- Current Issue
SIGN IN to access Harper’s Magazine
Need to create a login? Want to change your email address or password? Forgot your password?
1. Sign in to Customer Care using your account number or postal address.
2. Select Email/Password Information.
3. Enter your new information and click on Save My Changes.
Subscribers can find additional help here. Not a subscriber? Subscribe today!
A majority of people in the Republic of Congo get by on less than $1 a day, but money is no object for Denis Christel Sassou-Nguesso, the 24-year-old son of the country’s long-time ruler. The London-based group Global Witness has recently posted credit card bills racked up by Sassou-Nguesso,
the head of the state oil company’s marketing arm, that show he has racked up hundreds of thousands of dollars in a global shopping spree. That includes stops in Paris (where he shopped at Louis Vuitton and stayed at the Bristol Hotel to Dubai (where he shopped at Rodeo Drive).
Young Sassou-Nguesso’s credit card bills were paid by Long Beach, an offshore company in Anguilla that he controls. Global Witness has found evidence that state oil revenues from the Congo have been flowing into the Long Beach account, which was established in 2004.
The Congo may be the only energy-rich nation in the world that is, more or less, shunned by the Bush Administration, the World Bank, and the International Monetary Fund. That gives you some idea of the level of corruption and political misrule. But the Congo does have at least one friend in Washington: Michael Ledeen, the neo-conservative champion of the Iraq War and now the Freedom Scholar at the American Enterprise Institute.
A story last year in the New York Sun said that Ledeen was advising Congolese President Denis Sassou-Nguesso in his capacity as an associate at the Trout-Cacheris law firm. I checked records at the Justice Department’s Foreign Agents Registration office and found that Trout-Cacheris had been paid $1.5 million by the Congolese government through mid-2006 (records are not available beyond that date). The story in the Sun said Ledeen had known Sassou-Nguesso since the late-1980s and quoted him as saying that the Congolese ruler was a “terrific African diplomat.”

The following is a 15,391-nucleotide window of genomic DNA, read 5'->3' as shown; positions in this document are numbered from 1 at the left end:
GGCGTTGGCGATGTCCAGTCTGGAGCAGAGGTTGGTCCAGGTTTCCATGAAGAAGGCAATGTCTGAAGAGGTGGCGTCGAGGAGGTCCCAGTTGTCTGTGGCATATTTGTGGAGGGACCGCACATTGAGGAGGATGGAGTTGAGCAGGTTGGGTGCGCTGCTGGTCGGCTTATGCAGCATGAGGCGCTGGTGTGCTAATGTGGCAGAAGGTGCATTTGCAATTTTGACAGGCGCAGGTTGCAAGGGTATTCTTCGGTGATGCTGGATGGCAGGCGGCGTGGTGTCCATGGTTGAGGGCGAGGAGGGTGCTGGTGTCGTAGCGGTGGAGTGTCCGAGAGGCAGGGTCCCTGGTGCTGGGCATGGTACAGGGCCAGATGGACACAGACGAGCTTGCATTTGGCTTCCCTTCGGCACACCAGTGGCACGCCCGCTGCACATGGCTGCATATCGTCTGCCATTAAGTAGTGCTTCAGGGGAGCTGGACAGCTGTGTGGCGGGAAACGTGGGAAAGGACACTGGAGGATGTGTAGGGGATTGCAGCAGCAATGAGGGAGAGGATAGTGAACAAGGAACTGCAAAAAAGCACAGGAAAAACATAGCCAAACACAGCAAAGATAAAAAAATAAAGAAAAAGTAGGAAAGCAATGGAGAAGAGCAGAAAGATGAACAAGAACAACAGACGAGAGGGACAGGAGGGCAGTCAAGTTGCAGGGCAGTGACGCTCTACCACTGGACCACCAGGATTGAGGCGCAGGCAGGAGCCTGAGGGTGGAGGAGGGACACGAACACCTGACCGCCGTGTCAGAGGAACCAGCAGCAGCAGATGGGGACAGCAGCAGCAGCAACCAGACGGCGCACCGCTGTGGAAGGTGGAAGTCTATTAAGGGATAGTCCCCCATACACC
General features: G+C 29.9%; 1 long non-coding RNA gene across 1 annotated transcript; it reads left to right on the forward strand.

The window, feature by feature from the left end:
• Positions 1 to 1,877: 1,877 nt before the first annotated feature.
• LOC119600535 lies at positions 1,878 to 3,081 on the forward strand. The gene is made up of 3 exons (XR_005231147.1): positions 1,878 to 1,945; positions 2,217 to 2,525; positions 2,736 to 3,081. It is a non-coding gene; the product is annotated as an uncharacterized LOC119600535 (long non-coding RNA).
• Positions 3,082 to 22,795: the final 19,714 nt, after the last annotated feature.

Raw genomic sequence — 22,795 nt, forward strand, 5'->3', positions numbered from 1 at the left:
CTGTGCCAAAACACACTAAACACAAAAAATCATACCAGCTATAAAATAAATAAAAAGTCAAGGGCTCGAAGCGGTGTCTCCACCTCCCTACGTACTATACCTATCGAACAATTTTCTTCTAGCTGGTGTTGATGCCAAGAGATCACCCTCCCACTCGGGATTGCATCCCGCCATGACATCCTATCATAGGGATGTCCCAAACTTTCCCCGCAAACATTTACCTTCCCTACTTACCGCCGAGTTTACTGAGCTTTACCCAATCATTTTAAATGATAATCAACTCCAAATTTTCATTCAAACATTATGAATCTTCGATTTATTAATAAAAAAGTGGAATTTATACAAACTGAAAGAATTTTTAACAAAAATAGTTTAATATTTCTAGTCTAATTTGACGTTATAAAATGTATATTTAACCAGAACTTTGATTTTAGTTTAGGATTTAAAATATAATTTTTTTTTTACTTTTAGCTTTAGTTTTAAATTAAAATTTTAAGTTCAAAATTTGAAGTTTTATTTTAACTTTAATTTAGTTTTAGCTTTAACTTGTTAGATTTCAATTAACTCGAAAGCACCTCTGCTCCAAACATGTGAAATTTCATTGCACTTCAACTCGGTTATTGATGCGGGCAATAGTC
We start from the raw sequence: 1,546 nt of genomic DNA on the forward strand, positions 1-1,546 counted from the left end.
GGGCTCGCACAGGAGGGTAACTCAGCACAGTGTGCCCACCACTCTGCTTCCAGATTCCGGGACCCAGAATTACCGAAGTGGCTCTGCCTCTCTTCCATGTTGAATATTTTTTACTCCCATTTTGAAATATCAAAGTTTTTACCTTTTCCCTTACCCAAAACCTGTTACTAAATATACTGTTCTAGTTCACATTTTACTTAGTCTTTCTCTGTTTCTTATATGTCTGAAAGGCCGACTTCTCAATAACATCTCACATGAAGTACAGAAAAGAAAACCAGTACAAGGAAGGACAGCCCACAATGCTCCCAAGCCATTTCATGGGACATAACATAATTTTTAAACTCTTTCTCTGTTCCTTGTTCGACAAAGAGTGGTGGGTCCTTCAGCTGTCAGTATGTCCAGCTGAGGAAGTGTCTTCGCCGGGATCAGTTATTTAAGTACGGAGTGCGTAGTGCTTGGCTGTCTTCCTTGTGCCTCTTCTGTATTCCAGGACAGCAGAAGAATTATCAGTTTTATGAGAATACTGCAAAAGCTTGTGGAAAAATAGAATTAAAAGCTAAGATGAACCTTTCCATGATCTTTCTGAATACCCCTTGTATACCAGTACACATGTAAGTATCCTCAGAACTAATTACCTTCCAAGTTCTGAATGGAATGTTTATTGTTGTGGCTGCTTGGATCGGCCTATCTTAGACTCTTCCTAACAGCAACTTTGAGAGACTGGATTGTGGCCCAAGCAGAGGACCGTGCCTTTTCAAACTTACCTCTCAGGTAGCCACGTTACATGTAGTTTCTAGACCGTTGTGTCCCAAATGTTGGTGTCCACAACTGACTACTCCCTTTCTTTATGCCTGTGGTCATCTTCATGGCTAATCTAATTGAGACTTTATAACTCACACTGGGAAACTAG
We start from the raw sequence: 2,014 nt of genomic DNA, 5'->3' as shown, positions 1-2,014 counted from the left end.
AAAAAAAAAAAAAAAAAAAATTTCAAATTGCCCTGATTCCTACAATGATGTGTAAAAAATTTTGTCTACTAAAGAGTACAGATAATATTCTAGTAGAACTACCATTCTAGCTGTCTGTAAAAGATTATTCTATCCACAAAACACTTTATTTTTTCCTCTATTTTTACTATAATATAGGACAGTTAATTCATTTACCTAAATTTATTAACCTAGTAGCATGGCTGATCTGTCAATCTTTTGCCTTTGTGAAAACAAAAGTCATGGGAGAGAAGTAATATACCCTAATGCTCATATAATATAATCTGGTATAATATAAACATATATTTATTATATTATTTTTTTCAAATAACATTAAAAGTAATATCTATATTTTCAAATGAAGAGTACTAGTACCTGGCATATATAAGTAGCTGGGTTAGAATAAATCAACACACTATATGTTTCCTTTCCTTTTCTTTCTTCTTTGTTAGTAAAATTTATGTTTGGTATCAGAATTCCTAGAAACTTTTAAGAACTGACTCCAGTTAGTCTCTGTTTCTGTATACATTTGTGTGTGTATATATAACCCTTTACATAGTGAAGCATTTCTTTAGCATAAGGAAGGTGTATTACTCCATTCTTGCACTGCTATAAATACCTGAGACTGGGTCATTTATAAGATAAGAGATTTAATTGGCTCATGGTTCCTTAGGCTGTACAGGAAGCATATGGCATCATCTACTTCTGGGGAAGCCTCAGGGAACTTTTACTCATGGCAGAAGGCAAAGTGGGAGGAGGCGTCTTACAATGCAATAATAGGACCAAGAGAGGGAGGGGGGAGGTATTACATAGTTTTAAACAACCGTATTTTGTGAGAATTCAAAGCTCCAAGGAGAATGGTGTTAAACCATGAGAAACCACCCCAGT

That’s a very interesting assessment, given that the same year that Ledeen was touting his friend’s diplomatic skills, Freedom House, a conservative human rights group, downgraded the Congo’s civil liberties rating “due to a steady erosion of the rule of law, including the failure of the courts to sanction high-ranking military officials for a massacre of refugees.”
More from Ken Silverstein:
Perspective — October 23, 2013, 8:00 am
How pro-oil Louisiana politicians have shaped American environmental policy
Postcard — October 16, 2013, 8:00 am
A trip to one of the properties at issue in Louisiana’s oil-pollution lawsuits
Number of free condoms handed out by the Brazilian government in advance of Carnival this year:
The best way to measure happiness is simply to ask people how happy they are.
Following three weeks of clashes between protesters and government forces that killed at least 17 people, Venezuelan president Nicolás Maduro announced a two-day extension of Carnival. “Happiness will conquer the embittered,” he said during an appearance at a recreation center.
Subscribe to the Weekly Review newsletter. Don’t worry, we won’t sell your email address!
“American politics has often been an arena for angry minds.”